Needless to say, there were a lot of ups and down.  The smart thing would have been to just ignore the daily/weekly/monthly variations in the stock market and not get stressed, but that’s not in my character.  I did look at it every day, and I did get totally stressed out.

Foxy Lady and I stayed the course, and this month we sent our last check in to Honda.  Now we own that $17,000 car outright, the same way we would have had we paid cash for it 6 years ago.  However, the account we were using for all this still has about $16,400 of mutual funds in it.

That’s awesome.  We bought a $17,000 car, but we ended up with a car and $16,400!!!  In a way the car was very nearly free.  We started this process with $17,000 and no car.  We ended this process with $16,400 and a car.


Were we lucky or good?

Our story had a happy ending, which begs the question how likely does it turn out this way.  The six years from Sep-11 to Aug-17 were a good run for stocks but by no means the best.  Going back to 1950 when the S&P 500 started, you can see how things stack up.

There are a couple important points.  First, success isn’t guaranteed here.  You would lose money (have to pay more than your original $17,000) about 18% of the time.  We know that over the long-term stock almost always do well.  This is a bit trickier because when you start this, you invest all your money at one time, so you don’t benefit from dollar cost averaging.  Had you invested right before a huge market downturn (think late 1960s to early 1970s or Mar 2001 or Aug 2008) that would really be awful timing.  Still, you come out on top 82% of the time, so those are pretty good odds.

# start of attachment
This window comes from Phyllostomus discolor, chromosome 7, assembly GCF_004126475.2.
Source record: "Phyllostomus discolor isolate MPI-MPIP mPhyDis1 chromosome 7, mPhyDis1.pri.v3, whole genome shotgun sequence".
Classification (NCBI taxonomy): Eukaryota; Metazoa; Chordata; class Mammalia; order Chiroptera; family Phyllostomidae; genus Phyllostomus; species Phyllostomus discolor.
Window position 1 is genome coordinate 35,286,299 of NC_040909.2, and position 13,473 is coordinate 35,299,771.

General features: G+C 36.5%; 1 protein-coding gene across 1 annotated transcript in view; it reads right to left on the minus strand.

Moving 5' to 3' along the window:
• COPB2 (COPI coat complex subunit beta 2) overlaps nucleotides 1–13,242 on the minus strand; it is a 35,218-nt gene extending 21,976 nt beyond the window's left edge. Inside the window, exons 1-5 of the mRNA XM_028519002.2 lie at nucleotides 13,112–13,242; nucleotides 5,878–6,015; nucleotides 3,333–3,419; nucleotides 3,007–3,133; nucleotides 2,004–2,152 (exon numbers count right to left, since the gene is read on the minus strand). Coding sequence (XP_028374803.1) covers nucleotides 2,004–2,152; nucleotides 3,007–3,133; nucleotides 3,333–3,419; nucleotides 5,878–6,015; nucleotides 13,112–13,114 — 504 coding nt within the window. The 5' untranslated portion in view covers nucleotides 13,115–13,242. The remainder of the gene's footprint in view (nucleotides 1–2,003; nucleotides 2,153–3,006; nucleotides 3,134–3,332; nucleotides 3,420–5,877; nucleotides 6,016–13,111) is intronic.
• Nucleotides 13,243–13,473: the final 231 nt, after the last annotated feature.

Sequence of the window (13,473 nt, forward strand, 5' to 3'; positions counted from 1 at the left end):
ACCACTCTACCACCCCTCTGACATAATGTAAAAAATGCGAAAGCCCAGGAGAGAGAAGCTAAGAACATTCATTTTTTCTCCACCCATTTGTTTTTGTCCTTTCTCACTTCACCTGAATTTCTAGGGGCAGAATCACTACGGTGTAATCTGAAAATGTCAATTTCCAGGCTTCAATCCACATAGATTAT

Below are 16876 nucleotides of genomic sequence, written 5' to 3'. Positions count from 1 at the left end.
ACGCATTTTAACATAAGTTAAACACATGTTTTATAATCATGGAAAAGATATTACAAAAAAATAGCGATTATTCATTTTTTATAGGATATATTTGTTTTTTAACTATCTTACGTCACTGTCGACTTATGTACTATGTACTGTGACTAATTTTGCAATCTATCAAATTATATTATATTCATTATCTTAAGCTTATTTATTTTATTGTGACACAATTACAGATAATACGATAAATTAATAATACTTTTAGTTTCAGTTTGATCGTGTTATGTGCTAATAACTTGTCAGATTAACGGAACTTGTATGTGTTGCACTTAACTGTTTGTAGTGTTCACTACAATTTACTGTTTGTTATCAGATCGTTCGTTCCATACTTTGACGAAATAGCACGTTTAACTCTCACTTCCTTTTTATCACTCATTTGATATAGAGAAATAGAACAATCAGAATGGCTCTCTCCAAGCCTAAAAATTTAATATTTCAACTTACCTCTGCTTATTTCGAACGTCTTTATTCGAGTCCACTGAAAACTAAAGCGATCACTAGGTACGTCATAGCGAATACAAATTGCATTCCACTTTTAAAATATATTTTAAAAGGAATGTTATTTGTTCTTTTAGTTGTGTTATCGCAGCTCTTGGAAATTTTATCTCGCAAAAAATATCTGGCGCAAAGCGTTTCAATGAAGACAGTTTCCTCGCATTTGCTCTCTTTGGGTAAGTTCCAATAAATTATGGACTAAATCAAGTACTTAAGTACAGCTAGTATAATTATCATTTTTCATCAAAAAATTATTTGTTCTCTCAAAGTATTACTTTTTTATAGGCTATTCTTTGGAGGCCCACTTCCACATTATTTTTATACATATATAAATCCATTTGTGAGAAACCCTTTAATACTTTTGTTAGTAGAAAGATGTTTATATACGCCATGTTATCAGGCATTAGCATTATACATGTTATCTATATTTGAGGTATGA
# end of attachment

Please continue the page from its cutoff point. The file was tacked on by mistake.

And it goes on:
Second, our timing was pretty good, but certainly not the best.  We would have done better 13% of the time.  The absolute best timing would have been if we did this scenario starting in September 1994 and ending August 2000.  Basically, that timed the investment just before the internet boom of the 1990s kicked off, averaging about a 24% each year.  If you’re curious, with that timing you would have ended up with a car plus about $25,000.